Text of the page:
Travel stats, film fests, BOW, Harley draws


Research posted by the U.S. Travel Association, a nonprofit that advocates travel to and throughout the United States, reveal our antsy nature and wanderlust. Among the conclusions:

Six in 10 Americans say they desperately need a vacation. Although 97 percent say having a trip planned makes them happier, about one-third did not use all of their vacation time in 2020.

When a coronavirus vaccine is accessible, 53 percent of us want to use paid time off for a vacation away from home. Most will wait until at least April; four in 10 intend to wait for vaccine distribution.

Our first trip most likely will be to visit friends or relatives, and we’ll travel by car.

These pandemic times have been unkind to the travel industry, which lost at least $500 billion in 2020, a decline of 42 percent from 2019.

For me, it’s best to take one little getaway – real or virtual – at a time. I gravitate to destinations that acknowledge Covid-19 on their website and explain what measures are taken to help customers feel safe.

If a destination acts as though the virus doesn’t exist, I look elsewhere for places to do business and find plenty of interesting options. Here are a few.

Wisconsin’s BOW – Becoming an Outdoors Woman – programs happen all year and have been adjusted to accommodate smaller groups in workshops, many of which are outdoors.

“We’re learning how to work within the confines of Covid-19 precautions while offering fun, hands-on classes, and getting good at it,” states an announcement for the next offering: BOW in Snow, Feb. 5-7 at Treehaven Field Station, Tomahawk.

The 18 workshop topics include birding, ice fishing, wreath making, archery, deer hunting, cross-country skiing, sewing with fur, firearm safety, gun cleaning, winter survival and land navigation. Maximum capacity is 30 participants, who will split into smaller groups for their three chosen sessions. Lodging is in modern dorm rooms, which each contain a bathroom. Solo travelers get a single room.

Cost is $399 for two nights of lodging, six meals and workshops (plus an additional fee if workshop materials are required).

Other upcoming BOW programs include fly fishing school, June 4-5, Waupaca; Northern Highland State Forest camping, canoeing and exploring, June 24-27, Woodruff; Isle Royale National Park exploration and sea kayaking, July 16-21, Upper Michigan; multi-class outdoor fair, Aug. 14, Stevens Point; and Apostle Islands National Lakeshore sea cave kayaking, Sept. 1-12, Bayfield.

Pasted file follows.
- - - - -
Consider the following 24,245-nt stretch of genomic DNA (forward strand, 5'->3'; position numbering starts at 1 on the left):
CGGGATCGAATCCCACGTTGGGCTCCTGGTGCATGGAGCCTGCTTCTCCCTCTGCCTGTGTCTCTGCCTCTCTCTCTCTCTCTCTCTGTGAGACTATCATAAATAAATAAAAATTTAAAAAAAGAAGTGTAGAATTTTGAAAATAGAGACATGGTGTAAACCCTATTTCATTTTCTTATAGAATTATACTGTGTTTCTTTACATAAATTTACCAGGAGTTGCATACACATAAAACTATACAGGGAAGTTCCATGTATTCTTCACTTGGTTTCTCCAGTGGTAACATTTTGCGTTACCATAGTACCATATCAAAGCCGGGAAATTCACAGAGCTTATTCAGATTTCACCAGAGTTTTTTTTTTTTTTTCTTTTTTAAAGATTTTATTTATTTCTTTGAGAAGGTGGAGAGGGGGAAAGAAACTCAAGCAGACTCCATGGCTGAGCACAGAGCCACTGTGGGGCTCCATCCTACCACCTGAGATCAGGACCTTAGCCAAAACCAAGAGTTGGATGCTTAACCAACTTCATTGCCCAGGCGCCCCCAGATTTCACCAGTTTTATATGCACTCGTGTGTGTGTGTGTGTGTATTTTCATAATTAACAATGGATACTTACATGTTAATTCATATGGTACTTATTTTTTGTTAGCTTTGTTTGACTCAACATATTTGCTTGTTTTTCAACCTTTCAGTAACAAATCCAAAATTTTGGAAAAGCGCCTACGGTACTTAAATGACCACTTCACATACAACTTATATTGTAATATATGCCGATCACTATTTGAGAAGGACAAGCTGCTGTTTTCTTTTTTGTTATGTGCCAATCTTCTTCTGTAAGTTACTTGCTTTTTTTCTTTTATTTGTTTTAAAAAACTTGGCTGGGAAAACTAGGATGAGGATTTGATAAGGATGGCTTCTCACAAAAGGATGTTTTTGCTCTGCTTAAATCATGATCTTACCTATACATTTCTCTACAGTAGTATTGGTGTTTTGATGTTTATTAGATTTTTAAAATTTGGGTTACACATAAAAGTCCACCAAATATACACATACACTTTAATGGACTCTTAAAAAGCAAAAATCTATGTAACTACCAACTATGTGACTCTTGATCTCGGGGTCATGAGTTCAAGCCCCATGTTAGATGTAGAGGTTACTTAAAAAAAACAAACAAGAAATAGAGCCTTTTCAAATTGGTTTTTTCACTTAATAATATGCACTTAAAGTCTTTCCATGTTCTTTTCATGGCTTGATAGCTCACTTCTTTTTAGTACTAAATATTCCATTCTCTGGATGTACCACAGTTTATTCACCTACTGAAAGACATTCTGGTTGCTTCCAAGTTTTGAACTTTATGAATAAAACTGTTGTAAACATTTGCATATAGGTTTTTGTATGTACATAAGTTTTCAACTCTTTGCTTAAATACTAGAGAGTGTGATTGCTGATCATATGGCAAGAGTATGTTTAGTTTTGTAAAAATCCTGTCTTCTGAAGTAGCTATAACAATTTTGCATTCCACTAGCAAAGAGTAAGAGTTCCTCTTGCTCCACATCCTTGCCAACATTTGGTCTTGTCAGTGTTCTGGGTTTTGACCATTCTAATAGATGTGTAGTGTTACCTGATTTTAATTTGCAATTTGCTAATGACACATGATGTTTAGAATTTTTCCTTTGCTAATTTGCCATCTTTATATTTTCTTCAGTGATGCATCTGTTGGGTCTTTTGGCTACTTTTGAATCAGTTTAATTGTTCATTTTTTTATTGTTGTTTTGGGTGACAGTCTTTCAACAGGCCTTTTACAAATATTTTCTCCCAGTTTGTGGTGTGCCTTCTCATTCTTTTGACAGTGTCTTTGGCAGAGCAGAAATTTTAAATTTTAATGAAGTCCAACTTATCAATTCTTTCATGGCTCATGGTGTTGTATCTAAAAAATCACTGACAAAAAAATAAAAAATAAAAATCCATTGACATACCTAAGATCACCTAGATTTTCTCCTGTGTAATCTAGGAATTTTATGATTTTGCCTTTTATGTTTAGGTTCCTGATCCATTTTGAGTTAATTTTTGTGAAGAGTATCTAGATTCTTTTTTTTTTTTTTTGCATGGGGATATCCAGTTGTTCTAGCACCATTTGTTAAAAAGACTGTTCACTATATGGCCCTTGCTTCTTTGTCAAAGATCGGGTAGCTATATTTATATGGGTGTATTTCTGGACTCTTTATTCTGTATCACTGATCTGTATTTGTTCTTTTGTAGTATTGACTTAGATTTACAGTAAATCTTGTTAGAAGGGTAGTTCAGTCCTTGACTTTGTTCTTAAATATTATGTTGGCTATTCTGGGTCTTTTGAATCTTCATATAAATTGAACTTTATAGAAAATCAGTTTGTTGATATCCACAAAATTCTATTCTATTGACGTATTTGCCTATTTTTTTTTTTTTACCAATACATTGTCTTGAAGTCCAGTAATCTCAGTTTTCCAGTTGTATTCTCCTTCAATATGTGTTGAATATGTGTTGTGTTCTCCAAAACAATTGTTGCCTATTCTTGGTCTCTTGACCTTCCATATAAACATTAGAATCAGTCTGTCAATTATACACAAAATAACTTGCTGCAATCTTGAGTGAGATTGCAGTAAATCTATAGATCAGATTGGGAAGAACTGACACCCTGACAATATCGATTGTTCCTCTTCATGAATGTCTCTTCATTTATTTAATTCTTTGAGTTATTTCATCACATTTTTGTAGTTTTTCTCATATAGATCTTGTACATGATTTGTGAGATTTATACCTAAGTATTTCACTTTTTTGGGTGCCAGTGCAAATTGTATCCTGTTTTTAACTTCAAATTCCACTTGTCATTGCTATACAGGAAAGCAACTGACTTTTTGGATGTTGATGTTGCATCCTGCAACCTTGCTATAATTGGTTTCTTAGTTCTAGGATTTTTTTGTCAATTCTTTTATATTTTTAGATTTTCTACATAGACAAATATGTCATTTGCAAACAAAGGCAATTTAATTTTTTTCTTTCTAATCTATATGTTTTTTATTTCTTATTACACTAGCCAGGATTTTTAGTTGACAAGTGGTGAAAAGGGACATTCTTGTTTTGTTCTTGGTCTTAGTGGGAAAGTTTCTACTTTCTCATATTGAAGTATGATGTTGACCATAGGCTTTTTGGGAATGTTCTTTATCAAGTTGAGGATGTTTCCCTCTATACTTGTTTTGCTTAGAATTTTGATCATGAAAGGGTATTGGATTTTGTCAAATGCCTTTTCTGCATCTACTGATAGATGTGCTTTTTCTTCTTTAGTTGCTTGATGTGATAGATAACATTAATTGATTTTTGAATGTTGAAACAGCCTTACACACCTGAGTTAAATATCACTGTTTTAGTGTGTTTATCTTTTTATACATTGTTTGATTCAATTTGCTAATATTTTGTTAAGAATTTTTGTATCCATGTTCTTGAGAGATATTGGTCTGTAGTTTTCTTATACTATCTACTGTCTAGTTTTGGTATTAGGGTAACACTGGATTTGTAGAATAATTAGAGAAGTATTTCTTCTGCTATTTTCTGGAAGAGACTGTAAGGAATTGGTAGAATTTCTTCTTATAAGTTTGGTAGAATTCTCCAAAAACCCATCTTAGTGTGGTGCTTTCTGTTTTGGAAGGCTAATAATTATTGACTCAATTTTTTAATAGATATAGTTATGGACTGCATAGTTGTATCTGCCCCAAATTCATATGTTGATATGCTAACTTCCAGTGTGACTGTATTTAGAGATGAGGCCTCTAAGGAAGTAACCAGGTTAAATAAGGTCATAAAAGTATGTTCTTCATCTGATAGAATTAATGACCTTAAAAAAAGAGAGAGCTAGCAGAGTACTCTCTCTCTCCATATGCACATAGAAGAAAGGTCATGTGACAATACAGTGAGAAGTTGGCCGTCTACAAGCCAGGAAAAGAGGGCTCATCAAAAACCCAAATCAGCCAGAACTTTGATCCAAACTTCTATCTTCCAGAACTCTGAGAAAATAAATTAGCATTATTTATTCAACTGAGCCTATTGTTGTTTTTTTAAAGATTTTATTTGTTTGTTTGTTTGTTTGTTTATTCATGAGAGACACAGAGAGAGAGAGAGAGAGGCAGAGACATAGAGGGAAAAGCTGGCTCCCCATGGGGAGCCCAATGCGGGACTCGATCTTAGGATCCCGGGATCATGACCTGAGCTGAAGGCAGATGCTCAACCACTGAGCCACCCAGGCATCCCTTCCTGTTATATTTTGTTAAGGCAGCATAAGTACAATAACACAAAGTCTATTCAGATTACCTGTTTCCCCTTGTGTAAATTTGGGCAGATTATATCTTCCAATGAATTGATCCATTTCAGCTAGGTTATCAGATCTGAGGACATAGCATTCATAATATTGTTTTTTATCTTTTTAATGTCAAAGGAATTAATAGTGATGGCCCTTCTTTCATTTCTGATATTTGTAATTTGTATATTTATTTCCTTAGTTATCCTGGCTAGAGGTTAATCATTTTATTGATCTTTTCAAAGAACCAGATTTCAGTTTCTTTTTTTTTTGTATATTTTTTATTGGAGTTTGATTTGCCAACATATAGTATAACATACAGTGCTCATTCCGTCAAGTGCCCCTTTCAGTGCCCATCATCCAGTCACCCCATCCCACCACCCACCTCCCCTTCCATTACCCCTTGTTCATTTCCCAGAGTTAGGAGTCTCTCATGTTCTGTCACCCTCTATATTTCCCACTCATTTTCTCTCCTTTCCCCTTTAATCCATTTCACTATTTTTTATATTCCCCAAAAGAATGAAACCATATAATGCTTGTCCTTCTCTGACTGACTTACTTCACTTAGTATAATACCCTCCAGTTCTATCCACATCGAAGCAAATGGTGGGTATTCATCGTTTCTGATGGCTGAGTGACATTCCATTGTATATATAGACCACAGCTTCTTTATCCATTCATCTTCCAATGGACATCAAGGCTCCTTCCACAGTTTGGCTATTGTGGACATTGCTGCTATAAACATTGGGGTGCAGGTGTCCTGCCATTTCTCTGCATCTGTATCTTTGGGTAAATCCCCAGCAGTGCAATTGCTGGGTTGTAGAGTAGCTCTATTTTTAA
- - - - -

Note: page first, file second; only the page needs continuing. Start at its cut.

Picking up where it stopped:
BOW programs happen all year throughout North America, but it all began 23 years ago at the University of Wisconsin-Stevens Point.

Think summer, tooling along with a breeze in your face. Although the Harley-Davidson Museum in Milwaukee is temporarily closed, virtual gallery talks continue to take us for one interesting ride after another.

Curator David Kreidler goes into detail about “Off-Road Harley-Davidson” at 7 p.m. Feb. 25.  The talk coincides with a special exhibit about the history of motorcycles designed for rough roads, the riders and their adventures.

“Early riders had to be prepared for all sorts of terrain: sand, clay or dirt,” notes a museum press release. “Today, it’s called off-road or adventure touring; back then it was just called riding.”

Reserve your spot for the gallery talk under “events and programs” at

The annual Door County Short Film Fest goes virtual on Feb. 12-21.

A $20 full-access pass covers 10 days of online streaming of feature films and 30 short films from around the world.

Four feature films were created in Wisconsin: “Love on Holiday” (about an annual songwriting festival in Sturgeon Bay), “A Christmas Sunset” (a drama about friends reuniting after a death), “The Al Johnson’s Story: 70 Years of Pancakes, Goats and Swedes” (a documentary about the longtime Sister Bay restaurant) and “Small Town Wisconsin” (about a father-son road trip to Milwaukee that goes comically and tragically wrong).

Buy a ticket at For film fest details, go to

The annual Beloit Film Festival, Feb. 19-28, will have virtual and drive-in components.

In addition to ticketed screenings and chats with filmmakers online, three films will be shown in a free, drive-in setting at an Ironworks Campus parking lot downtown.

A singalong and showing of “The Wizard of Oz,” the 1939 classic, happens at 6:30 p.m. Feb. 20. The 1936 comedy “Modern Times” with Charlie Chaplin is the featured silent film, to be shown at 6:30 p.m. Feb. 26. “Sixteen Candles,” a coming-of-age film shot primarily in and near Chicago, is the attraction at 6:30 p.m. Feb. 27.

Also expect a curated lineup of at least 100 independent films from around the world. That includes the Wisconsin-Illinois Showcase of regional filmmakers.

Tickets are $10. Look for schedule details online Feb. 9.

You can go anywhere in a virtual world, and that includes the 15th annual Kosher Food and Wine Experience, online this year. The event begins with a free admission, live telecast at 4:30 p.m. Feb. 21. Expect guided wine tastings and cooking demos, just in time for Passover.

The event usually is held in multiple locations: New York City, Los Angeles, Miami and London.

Live vicariously or pay $250 for the official event tasting kit, which includes recipe cards, a tasting guide and 100 ml samples of 25 features wines (enough for two or three pours per sample). Order by Feb. 12 to ensure delivery in time for the event. You must be at least 21 to participate.